The Physical Environment

Geology/geomorphology

The western Mediterranean developed as a result of the convergence of tectonic plates. The Liguro-Provençal Basin opened up as a result of the rotation of the Corso-Sardinian Block. The morphology of the Sanctuary thus includes island areas.

The seabed of the Sanctuary was formed gradually as a result of large-scale folds and thrust faults in the Alpine orogeny, subsidence phenomena that occurred because of extensions in the Neogene period, the morphogenesis of sea-level oscillations in the Quaternary period, atmospheric, marine and fluvial erosion and recent and on-going sedimentation.

These different geomorphological phenomena explain the existence of mountainous areas, plains that extend into rocky coastlines of varying steepness and low coastal sections, often accompanied by lagoons and wetlands. Apart from the plains on the eastern side of Corsica and the Tuscan coast, the coastlines that run along the perimeter of the Sanctuary are rocky and often very steep. Most of the water regimes are torrential, consisting of steep and often interdependent catchment areas. The mouths of the rivers are generally small, with stony sediments.

Underwater topography

The Sanctuary area is characterized by markedly heterogeneous topography and hydrodynamic diversity.

The Liguro-Provençal Basin and the area adjacent to it alongside Corsica and across the Sea of Sardinia lie on a continental platform with a very small border that lies between 2.5 and 10 nautical miles from the coast.

Deep underwater canyons run along paleofluvial channels and tectonic fractures at a depth of over 2000 m in places.

The continental shelf broadens from west to east and is very steep in the Provence region and along Corsica’s western coast, becoming wider in the eastern section and extending as far as 25 km from the Tuscany coasts.

The deepest seabeds are located to the east of the meridian, 5°30' E, and can reach 2,700 m. The northern Tyrrhenian Sea is less deep (reaching a maximum depth of around 1,700 m). It is separated from the Ligurian Sea by the Strait of Bonifacio and the Gulf of Follonica - island of Elba. Its large continental shelf, from which isolated underwater elevations arise, links the two parts.

Climate

The climate of the Sanctuary area is Mediterranean, with hot, dry summers – a result of the Azores High – mild, relatively rainy winters. Local winds vary in direction and intensity, reaching a peak in winter: the Liguro-Provençal Basin is affected by the mistral and tramontane from the N-NW, the northern Tyrrhenian Sea by N-NE winds and the sirocco from the S-SE, and the east coast of Corsica is impacted, to a lesser degree, by the libeccio from the S-SO.

 

Hydrology and Currentology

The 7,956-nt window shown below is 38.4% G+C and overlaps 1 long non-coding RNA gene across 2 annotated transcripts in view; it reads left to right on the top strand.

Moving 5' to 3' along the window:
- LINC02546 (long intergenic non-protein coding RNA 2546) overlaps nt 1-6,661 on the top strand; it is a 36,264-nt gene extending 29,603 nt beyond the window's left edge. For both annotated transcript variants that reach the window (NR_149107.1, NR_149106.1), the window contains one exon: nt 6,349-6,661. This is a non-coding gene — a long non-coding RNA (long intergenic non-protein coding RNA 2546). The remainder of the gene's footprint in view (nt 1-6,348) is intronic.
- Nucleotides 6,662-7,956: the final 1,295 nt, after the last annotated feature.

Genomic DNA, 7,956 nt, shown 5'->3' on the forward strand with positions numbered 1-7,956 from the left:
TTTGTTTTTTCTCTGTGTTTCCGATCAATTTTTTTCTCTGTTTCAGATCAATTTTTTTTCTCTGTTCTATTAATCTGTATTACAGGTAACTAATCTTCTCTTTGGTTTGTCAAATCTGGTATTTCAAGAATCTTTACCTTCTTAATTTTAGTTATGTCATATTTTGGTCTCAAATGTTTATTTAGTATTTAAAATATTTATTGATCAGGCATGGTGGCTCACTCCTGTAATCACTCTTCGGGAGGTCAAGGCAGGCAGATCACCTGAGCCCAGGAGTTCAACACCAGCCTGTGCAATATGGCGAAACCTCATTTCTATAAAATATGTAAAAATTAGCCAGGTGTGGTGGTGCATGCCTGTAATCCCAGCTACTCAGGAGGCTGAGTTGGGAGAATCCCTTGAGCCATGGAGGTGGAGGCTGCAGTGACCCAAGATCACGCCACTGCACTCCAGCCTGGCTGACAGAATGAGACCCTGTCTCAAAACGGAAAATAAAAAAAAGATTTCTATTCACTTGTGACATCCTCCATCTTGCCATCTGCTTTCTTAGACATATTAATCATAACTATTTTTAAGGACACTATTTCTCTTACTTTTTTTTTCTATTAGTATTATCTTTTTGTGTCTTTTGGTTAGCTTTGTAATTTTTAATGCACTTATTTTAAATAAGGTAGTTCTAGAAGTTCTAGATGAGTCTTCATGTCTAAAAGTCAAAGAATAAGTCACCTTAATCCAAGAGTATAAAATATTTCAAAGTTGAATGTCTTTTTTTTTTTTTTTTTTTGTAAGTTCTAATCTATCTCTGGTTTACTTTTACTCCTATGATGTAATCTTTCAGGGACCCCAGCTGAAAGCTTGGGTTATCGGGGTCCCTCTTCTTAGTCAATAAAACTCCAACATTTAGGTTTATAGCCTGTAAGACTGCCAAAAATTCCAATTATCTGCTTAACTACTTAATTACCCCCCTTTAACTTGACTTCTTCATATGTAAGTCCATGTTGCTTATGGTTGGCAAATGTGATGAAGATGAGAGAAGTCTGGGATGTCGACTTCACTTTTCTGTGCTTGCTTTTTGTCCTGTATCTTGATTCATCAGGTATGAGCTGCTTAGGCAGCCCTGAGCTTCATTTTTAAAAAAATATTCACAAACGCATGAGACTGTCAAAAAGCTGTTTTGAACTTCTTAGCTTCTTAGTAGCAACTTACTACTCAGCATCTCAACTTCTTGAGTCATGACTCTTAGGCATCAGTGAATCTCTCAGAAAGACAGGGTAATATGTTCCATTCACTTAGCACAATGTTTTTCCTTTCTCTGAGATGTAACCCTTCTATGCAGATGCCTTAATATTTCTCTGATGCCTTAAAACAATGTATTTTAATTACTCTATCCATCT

The water balance of the Mediterranean is negative: high levels of evaporation are not offset by precipitation and water supplied by catchment areas. This negative balance is therefore partly offset by the inflow of Atlantic waters that is higher than the outflow of Mediterranean waters.

The Mediterranean’s northwestern water masses circulate along the continental slope in a cyclonic circuit induced by the density gradients of three different water zones:

  • a surface zone up to 300-400 m deep, composed of Atlantic waters and additional freshwater from rain and rivers,
  • an intermediate zone between 200 and 500 m deep, which is denser, richer in nutrients and relatively warm,
  • more homogenous deep water, with a near-constant annual temperature of 12.7°C. Wind-induced water exchanges are more intense in winter when subsurface waters rise to the surface in upwellings.

The intermediate waters also form part of this current. They flow into the Tyrrhenian Sea and divide in order to cross the Canal of Corsica, passing west beyond Sardinia and Corsica. By the Cap Corse, there is a second current from the eastern Mediterranean. The two currents meet to the north of Corsica, forming the Liguro-Provençal current that flows up to the north towards the Gulf of Genoa before turning to the west along the coast towards Spain. As a result of cyclonic flow, the current gives the Liguro-Provençal Basin its dome-shaped point of divergence and frontal zone structures, which are both significant in terms of their biological productivity.

The intermediate waters also form part of this current. They flow into the Tyrrhenian Sea and divide in order to cross the Canal of Corsica, passing west beyond Sardinia and Corsica. By the Cap Corse, there is a second current from the eastern Mediterranean. The two currents meet to the north of Corsica, forming the Liguro-Provençal current that flows up to the north towards the Gulf of Genoa before turning to the west along the coast towards Spain. As a result of cyclonic flow, the current gives the Liguro-Provençal Basin its dome-shaped point of divergence and frontal zone structures, which are both significant in terms of their biological productivity.

Oceanographic processes and structures

For management purposes, different categories of zones were identified:

  • static bathymetry (canyons),
  • stable hydrographic phenomena,
  • ephemeral and mobile hydrographic phenomena (upwellings, frontal systems).

Biological productivity is high, particularly in areas where there is upwelling and in frontal zones, where plankton-eating marine mammals congregate.

The Sanctuary is also home to a large number of the different marine and coastal habitats of the Mediterranean. Numerous studies have sought to distinguish cetaceans’ habitats by classifying the temperature of surface waters in which different species live, and the different water masses present, depths and topographic structure, hydrological phenomena including upwellings and fronts or the combination of multiple spatial-temporal factors. According to such findings, preferred habitats seem to be the continental shelf and pelagic zone; the presence of marine mammals is often determined by the distribution of the prey they feed on.

 

Ecology: A changing scientific discipline

L'Ecology is the scientific study of living things, their environment and how they interact.

The term ‘ecology’ comes from the Greek oikos (‘house’ or ‘habitat’) and logos (‘study of’ or ‘knowledge’): it is the study of habitat. It was invented in 1866 by Ernst Haeckel, a German Darwinian biologist. In his work A General Morphology of Organisms, he used the term to refer to: ‘the science of the relationship between organisms and the world around them, in a broader sense, then, the science of the conditions of life.’

Food Cycles